The Direct to Video Connoisseur

I'm a huge fan of action, horror, sci-fi, and comedy, especially of the Direct to Video variety. In this blog I review some of my favorites and not so favorites, and encourage people to comment and add to the discussion. For announcements and updates, don't forget to Follow us on Twitter and Like our Facebook page. If you're the director, producer, distributor, etc. of a low-budget feature length film and you'd like to send me a copy to review, you can contact me at dtvconnoisseur[at] I'd love to check out what you got. And check out my book, Chad in Accounting, over on Amazon.

Tuesday, September 10, 2013

Battledogs (2013)

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I saw this was added recently to Netflix Instant, and I really wanted to give it a look.  It's an Asylum joint with a prodigious cast, and it's about werewolves.  All things I could go for.  The Asylum has had a pretty decent track record lately, and this looked like it had every chance to be another winner.  Let's see what happened.

Battledogs is about a woman who is bitten by a wolf in a forest outside of Yellowknife, Northwest Territories, and it's given her the werewolf virus, which she proceeds to give to a bunch of people in JFK airport after she lands there and turns.  Not cool.  President Bill Duke calls in the big guns: General Dennis Haysbert and contagious disease specialist Major Craig Sheffer.  Now they have all the werewolves from JFK in quarantine under armed guard while Sheffer races for a cure, the only problem is, Haysbert thinks a cure is a bad idea, and he wants werewolves to fight in the US Army.  I can't imagine that wouldn't end well.

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I didn't care for this.  First off, we get some sweet werewolf action right away, and then it tapers off to a dull howl until we get to the end when it becomes that silly craziness we've come to expect from The Asylum.  In the middle, we're treated to two plot devices that I don't like: first, our hero is looking for case zero, our lady from Yellowknife, and he's talking to her, telling her how he needs to find case zero, and she falls asleep from the drugs before she can tell him, so we're given 15 minutes of our hero trying to figure out what we already know, which was very annoying, especially when it was in lieu of hot werewolf action; and second, Haysbert as our baddie was more like a heel with more power, which is always a bad baddie.  His main evilness was that he was too stupid to figure out what was going on, which isn't fun.  We need a calculating baddie who schemes much more effectively than the average heel.  This isn't the worst we've seen from The Asylum, but I think the bad outweighed the good, so overall it's a pass.

Craig Sheffer as the main hero was pretty great though.  He seemed like such a nice guy, but he had all those lantern-jawed 50s schlock scientist lead type qualities that worked so well.  What might have worked better, is if he and Haysbert had been on a team, as opposed to adversaries.  Like one of Haysbert's soldiers, playing the perfect heel, lets a werewolf out and then they all get out or something.  And then Haybert and Sheffer working together would've made for a fun crew, maybe leading different groups and coming together in the end to finish things off.  Then I think we would've had the movie we wanted.

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As I mentioned above, this movie is full of name actors.  The Yellowknife woman was played by Ariana Richards, who you may remember from Jurassic Park.  She and I are about the same age, so I won't do the "it's crazy how much she's grown up since then", because I have too-- kinda.  The great Ernie Hudson pops in as the TSA head at the airport.  We always love to see him here, and he doesn't disappoint.  Veteran Canadian character actor Kate Vernon plays a doctor working with Sheffer, and like most Canadian character actors, she's solid and helps fill out the movie.  I can't forget Wes Studi, who plays a colonel working under Haysbert.  When you talk about character actors who take care of business, he's another one.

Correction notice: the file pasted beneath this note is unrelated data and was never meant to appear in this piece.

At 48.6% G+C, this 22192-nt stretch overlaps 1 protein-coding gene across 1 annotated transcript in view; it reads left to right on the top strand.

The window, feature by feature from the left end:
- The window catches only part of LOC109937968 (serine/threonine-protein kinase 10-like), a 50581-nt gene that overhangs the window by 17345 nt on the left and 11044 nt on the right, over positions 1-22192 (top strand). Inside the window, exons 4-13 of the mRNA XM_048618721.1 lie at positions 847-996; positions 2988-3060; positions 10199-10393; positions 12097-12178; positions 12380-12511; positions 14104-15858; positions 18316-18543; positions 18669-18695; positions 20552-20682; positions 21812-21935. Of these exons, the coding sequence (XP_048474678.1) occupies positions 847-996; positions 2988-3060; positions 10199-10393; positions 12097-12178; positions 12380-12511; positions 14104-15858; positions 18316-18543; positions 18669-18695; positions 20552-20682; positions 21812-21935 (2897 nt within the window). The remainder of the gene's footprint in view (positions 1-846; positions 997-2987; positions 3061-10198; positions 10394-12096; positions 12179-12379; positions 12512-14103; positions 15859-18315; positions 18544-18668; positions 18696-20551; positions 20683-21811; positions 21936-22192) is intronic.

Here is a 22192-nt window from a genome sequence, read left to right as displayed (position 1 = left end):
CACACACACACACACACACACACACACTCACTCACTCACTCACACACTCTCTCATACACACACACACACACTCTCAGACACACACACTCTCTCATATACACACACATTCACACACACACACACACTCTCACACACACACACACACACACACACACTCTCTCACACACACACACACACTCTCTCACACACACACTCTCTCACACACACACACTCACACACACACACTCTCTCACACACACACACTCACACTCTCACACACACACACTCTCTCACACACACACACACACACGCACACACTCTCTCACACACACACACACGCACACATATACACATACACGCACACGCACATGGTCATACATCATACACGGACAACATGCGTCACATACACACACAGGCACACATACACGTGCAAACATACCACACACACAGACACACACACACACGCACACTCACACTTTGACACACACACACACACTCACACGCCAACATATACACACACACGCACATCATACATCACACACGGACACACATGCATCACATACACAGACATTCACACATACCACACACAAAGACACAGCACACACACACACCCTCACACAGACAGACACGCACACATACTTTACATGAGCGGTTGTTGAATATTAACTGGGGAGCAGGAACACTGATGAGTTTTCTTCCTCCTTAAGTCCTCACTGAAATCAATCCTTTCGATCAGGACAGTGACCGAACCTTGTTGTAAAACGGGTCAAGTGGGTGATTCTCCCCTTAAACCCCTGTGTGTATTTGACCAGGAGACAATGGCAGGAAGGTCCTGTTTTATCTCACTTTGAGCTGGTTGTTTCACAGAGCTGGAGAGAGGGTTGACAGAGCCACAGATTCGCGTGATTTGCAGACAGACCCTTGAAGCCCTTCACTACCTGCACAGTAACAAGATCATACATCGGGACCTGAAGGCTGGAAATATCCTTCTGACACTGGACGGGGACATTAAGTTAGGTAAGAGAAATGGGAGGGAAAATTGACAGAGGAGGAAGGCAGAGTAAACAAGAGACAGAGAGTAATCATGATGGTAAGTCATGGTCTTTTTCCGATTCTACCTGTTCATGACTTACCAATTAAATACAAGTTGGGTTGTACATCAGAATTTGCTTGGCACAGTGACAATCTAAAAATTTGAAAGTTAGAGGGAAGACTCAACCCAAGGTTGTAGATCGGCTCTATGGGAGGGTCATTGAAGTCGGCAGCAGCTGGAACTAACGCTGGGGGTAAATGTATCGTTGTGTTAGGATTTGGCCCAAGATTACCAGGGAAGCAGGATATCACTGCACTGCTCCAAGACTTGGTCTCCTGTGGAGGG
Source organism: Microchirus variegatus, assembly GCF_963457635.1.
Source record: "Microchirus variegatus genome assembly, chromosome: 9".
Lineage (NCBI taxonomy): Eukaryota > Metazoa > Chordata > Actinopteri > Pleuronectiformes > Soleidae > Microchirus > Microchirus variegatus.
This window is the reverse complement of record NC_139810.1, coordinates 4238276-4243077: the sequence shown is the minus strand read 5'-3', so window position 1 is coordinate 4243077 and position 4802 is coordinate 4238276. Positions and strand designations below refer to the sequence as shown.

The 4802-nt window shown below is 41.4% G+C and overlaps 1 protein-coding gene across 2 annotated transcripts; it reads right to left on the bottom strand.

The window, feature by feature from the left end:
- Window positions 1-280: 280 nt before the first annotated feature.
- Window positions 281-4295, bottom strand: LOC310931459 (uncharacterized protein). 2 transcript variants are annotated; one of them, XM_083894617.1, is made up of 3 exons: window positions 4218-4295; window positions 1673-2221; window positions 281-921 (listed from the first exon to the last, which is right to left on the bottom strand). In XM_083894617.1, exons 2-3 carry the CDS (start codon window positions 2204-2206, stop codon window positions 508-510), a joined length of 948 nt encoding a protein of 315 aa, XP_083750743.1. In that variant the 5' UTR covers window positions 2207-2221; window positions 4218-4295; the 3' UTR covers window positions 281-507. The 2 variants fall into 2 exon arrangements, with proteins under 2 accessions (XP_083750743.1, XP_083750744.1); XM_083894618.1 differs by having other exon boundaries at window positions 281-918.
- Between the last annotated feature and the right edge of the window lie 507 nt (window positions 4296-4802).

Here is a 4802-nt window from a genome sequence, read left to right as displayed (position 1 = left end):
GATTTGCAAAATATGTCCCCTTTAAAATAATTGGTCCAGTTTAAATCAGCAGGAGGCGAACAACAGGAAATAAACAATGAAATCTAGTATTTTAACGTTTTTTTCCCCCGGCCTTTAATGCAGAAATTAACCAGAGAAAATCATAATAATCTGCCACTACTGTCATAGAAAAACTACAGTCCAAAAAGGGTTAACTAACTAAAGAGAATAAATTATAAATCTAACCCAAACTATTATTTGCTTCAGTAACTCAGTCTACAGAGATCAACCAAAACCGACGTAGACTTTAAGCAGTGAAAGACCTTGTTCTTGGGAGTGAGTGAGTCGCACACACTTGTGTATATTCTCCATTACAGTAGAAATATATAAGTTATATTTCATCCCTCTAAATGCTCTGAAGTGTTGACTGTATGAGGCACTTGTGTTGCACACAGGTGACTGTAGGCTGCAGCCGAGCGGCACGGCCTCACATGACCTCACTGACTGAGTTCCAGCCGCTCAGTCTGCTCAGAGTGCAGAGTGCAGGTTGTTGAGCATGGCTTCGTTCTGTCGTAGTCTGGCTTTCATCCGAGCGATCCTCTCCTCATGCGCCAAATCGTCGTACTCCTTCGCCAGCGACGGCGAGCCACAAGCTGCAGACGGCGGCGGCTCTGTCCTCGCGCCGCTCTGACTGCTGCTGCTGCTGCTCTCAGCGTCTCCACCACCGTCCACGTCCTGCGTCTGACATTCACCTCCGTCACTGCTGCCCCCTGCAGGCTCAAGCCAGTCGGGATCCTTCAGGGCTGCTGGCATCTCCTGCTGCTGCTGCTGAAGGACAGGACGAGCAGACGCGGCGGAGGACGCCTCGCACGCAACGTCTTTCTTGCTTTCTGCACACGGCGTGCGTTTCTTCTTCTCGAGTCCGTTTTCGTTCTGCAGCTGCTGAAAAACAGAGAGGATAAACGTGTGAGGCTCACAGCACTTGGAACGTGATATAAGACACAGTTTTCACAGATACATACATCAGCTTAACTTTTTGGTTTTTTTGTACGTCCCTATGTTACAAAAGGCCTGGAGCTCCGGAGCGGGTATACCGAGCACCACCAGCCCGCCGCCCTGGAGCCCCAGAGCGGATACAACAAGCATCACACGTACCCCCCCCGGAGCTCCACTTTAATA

Oh, and I almost forgot, Bill Duke as the President.  I was trying to think if he was the best person cast for the President since we've been doing this at the DTVC.  We have Jerry Springer in the Dolph flick The Defender.  Rutger Hauer, who isn't even American, played him in Scorcher.  I gotta put Bill Duke up there though, if only for his iconic roles in The Predator and Commando.  No, he didn't buy a car and run over the salesman as he drove it through the showroom window, nor did he have his brains splattered on a rock, so that was disappointing, but you can't have everything.  It was an inspired casting decision, and it's too bad the rest of the film didn't live up to that.

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Finally, Buffalo played the part of NYC in this, only with plenty of CGI filling out the rest of the skyline.  I remember one scene when Sheffer drove by the HSBC Center, which is where the Sabres play.  I see they've gone back to their old logo, which I love, it reminds me of their old Adams Division days playing against my Bruins.  I know a lot of the Rust Belt cities have been having a bad time of it since the recession-- or more accurately before the rest of us felt it--, so it's nice to see some movies shot there to help boost the economy.

So this is a pass for me, but it has some elements that I think some people might enjoy, especially those Asylum touches we're used to.  There are also some good inside jokes, like Sheffer finding the remains of a guy's face on the floor, a la Nightbreed, so someone might forgive the bad parts more than I did.  You can check it on Instant, or SyFy might show it from time to time too.

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